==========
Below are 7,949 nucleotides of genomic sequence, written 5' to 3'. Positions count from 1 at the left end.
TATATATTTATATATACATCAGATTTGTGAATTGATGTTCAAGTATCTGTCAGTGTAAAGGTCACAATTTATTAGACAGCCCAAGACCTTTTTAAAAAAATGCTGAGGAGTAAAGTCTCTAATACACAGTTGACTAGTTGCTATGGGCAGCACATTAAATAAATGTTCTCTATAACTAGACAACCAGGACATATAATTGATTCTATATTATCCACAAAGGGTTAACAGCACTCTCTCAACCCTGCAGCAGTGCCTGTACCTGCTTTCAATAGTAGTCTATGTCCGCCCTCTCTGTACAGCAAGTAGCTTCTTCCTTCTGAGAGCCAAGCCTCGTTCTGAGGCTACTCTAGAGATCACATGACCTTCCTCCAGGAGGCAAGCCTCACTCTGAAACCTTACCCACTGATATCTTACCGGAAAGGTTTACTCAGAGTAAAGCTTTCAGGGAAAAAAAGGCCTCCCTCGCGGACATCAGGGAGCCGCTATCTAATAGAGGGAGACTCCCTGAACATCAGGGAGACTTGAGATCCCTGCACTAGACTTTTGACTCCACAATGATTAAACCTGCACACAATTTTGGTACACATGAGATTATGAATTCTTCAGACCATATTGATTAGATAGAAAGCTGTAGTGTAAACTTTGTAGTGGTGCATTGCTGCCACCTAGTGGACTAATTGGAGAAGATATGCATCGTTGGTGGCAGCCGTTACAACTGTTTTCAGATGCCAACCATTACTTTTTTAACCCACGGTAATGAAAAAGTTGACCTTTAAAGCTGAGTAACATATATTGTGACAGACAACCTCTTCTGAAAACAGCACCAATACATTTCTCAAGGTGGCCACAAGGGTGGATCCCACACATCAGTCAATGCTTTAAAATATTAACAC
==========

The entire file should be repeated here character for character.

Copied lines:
Below are 7,949 nucleotides of genomic sequence, written 5' to 3'. Positions count from 1 at the left end.
TATATATTTATATATACATCAGATTTGTGAATTGATGTTCAAGTATCTGTCAGTGTAAAGGTCACAATTTATTAGACAGCCCAAGACCTTTTTAAAAAAATGCTGAGGAGTAAAGTCTCTAATACACAGTTGACTAGTTGCTATGGGCAGCACATTAAATAAATGTTCTCTATAACTAGACAACCAGGACATATAATTGATTCTATATTATCCACAAAGGGTTAACAGCACTCTCTCAACCCTGCAGCAGTGCCTGTACCTGCTTTCAATAGTAGTCTATGTCCGCCCTCTCTGTACAGCAAGTAGCTTCTTCCTTCTGAGAGCCAAGCCTCGTTCTGAGGCTACTCTAGAGATCACATGACCTTCCTCCAGGAGGCAAGCCTCACTCTGAAACCTTACCCACTGATATCTTACCGGAAAGGTTTACTCAGAGTAAAGCTTTCAGGGAAAAAAAGGCCTCCCTCGCGGACATCAGGGAGCCGCTATCTAATAGAGGGAGACTCCCTGAACATCAGGGAGACTTGAGATCCCTGCACTAGACTTTTGACTCCACAATGATTAAACCTGCACACAATTTTGGTACACATGAGATTATGAATTCTTCAGACCATATTGATTAGATAGAAAGCTGTAGTGTAAACTTTGTAGTGGTGCATTGCTGCCACCTAGTGGACTAATTGGAGAAGATATGCATCGTTGGTGGCAGCCGTTACAACTGTTTTCAGATGCCAACCATTACTTTTTTAACCCACGGTAATGAAAAAGTTGACCTTTAAAGCTGAGTAACATATATTGTGACAGACAACCTCTTCTGAAAACAGCACCAATACATTTCTCAAGGTGGCCACAAGGGTGGATCCCACACATCAGTCAATGCTTTAAAATATTAACAC